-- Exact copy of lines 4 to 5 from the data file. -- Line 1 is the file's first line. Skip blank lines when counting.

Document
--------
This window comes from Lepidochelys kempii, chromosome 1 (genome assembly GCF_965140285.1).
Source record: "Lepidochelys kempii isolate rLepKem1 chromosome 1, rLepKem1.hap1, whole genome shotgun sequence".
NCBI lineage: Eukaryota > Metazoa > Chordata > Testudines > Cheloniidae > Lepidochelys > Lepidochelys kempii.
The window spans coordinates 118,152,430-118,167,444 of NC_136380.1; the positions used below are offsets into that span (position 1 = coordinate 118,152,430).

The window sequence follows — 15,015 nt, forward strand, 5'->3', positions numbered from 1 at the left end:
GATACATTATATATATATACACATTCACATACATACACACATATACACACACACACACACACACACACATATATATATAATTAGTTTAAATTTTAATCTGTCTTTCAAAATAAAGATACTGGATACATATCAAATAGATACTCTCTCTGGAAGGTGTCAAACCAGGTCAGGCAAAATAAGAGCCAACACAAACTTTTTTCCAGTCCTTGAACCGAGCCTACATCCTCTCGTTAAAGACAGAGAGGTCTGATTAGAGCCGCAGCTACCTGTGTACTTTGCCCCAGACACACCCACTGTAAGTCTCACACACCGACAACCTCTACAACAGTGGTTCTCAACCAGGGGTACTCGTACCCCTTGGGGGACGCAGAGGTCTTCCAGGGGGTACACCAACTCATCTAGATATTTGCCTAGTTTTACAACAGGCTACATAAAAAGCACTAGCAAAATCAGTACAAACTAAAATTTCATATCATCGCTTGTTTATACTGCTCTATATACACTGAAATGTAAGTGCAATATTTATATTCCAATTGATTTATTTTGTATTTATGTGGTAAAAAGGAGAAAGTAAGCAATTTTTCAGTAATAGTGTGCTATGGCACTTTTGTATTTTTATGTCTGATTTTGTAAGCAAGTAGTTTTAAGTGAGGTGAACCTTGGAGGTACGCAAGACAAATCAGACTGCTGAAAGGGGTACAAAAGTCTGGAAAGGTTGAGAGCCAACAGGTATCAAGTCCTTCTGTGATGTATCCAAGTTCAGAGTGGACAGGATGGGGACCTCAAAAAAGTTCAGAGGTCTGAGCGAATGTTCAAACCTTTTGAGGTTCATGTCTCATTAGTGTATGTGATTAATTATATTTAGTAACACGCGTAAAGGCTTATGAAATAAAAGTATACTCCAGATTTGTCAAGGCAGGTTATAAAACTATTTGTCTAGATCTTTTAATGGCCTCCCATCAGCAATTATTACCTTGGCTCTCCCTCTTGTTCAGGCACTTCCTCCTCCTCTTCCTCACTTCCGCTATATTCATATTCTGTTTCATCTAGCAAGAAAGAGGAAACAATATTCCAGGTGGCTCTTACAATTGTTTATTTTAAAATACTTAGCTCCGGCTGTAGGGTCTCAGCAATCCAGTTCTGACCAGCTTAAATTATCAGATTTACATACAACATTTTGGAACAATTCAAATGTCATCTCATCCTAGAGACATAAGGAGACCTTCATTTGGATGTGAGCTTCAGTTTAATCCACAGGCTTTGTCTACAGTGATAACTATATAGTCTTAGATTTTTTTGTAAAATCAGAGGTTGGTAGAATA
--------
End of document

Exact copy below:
The window spans coordinates 118,152,430-118,167,444 of NC_136380.1; the positions used below are offsets into that span (position 1 = coordinate 118,152,430).

The window sequence follows — 15,015 nt, forward strand, 5'->3', positions numbered from 1 at the left end: